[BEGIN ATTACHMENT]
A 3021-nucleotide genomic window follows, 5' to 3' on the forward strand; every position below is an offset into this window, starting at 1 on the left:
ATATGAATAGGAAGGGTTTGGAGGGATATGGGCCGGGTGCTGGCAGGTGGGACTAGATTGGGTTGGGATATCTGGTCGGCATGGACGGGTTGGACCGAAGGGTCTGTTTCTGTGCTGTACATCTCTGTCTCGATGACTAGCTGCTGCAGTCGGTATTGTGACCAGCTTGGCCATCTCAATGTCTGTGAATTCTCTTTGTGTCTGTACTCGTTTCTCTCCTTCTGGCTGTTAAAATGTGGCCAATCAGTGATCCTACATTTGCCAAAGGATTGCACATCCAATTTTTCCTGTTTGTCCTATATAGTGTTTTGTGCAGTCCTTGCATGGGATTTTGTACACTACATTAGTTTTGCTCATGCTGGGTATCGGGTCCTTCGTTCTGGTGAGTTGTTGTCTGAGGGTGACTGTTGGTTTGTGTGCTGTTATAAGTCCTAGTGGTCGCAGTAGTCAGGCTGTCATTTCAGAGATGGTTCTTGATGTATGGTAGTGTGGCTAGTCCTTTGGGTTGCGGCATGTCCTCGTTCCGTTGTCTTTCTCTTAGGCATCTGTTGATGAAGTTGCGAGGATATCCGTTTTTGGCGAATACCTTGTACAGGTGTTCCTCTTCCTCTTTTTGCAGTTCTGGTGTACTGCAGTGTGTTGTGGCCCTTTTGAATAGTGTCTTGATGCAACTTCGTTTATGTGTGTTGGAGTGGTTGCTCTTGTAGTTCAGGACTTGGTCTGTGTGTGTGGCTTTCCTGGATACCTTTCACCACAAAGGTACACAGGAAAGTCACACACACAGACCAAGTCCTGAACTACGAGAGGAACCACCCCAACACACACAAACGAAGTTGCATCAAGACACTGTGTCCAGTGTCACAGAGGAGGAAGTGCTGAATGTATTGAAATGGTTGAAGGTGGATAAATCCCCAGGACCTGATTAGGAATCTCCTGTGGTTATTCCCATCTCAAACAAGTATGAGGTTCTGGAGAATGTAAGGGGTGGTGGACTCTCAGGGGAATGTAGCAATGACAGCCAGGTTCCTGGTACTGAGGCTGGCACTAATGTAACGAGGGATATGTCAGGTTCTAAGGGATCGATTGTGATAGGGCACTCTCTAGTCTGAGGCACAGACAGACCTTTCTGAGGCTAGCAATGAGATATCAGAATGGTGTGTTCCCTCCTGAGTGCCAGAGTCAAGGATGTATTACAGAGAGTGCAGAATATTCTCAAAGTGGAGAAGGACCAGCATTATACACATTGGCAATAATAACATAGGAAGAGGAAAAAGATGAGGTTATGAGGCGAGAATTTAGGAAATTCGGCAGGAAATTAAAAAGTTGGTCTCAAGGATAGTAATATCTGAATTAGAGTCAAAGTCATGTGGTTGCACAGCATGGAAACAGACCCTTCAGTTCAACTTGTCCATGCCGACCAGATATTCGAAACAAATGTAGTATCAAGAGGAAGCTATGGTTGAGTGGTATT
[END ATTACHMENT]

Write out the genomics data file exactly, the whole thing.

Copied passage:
A 3021-nucleotide genomic window follows, 5' to 3' on the forward strand; every position below is an offset into this window, starting at 1 on the left:
ATATGAATAGGAAGGGTTTGGAGGGATATGGGCCGGGTGCTGGCAGGTGGGACTAGATTGGGTTGGGATATCTGGTCGGCATGGACGGGTTGGACCGAAGGGTCTGTTTCTGTGCTGTACATCTCTGTCTCGATGACTAGCTGCTGCAGTCGGTATTGTGACCAGCTTGGCCATCTCAATGTCTGTGAATTCTCTTTGTGTCTGTACTCGTTTCTCTCCTTCTGGCTGTTAAAATGTGGCCAATCAGTGATCCTACATTTGCCAAAGGATTGCACATCCAATTTTTCCTGTTTGTCCTATATAGTGTTTTGTGCAGTCCTTGCATGGGATTTTGTACACTACATTAGTTTTGCTCATGCTGGGTATCGGGTCCTTCGTTCTGGTGAGTTGTTGTCTGAGGGTGACTGTTGGTTTGTGTGCTGTTATAAGTCCTAGTGGTCGCAGTAGTCAGGCTGTCATTTCAGAGATGGTTCTTGATGTATGGTAGTGTGGCTAGTCCTTTGGGTTGCGGCATGTCCTCGTTCCGTTGTCTTTCTCTTAGGCATCTGTTGATGAAGTTGCGAGGATATCCGTTTTTGGCGAATACCTTGTACAGGTGTTCCTCTTCCTCTTTTTGCAGTTCTGGTGTACTGCAGTGTGTTGTGGCCCTTTTGAATAGTGTCTTGATGCAACTTCGTTTATGTGTGTTGGAGTGGTTGCTCTTGTAGTTCAGGACTTGGTCTGTGTGTGTGGCTTTCCTGGATACCTTTCACCACAAAGGTACACAGGAAAGTCACACACACAGACCAAGTCCTGAACTACGAGAGGAACCACCCCAACACACACAAACGAAGTTGCATCAAGACACTGTGTCCAGTGTCACAGAGGAGGAAGTGCTGAATGTATTGAAATGGTTGAAGGTGGATAAATCCCCAGGACCTGATTAGGAATCTCCTGTGGTTATTCCCATCTCAAACAAGTATGAGGTTCTGGAGAATGTAAGGGGTGGTGGACTCTCAGGGGAATGTAGCAATGACAGCCAGGTTCCTGGTACTGAGGCTGGCACTAATGTAACGAGGGATATGTCAGGTTCTAAGGGATCGATTGTGATAGGGCACTCTCTAGTCTGAGGCACAGACAGACCTTTCTGAGGCTAGCAATGAGATATCAGAATGGTGTGTTCCCTCCTGAGTGCCAGAGTCAAGGATGTATTACAGAGAGTGCAGAATATTCTCAAAGTGGAGAAGGACCAGCATTATACACATTGGCAATAATAACATAGGAAGAGGAAAAAGATGAGGTTATGAGGCGAGAATTTAGGAAATTCGGCAGGAAATTAAAAAGTTGGTCTCAAGGATAGTAATATCTGAATTAGAGTCAAAGTCATGTGGTTGCACAGCATGGAAACAGACCCTTCAGTTCAACTTGTCCATGCCGACCAGATATTCGAAACAAATGTAGTATCAAGAGGAAGCTATGGTTGAGTGGTATT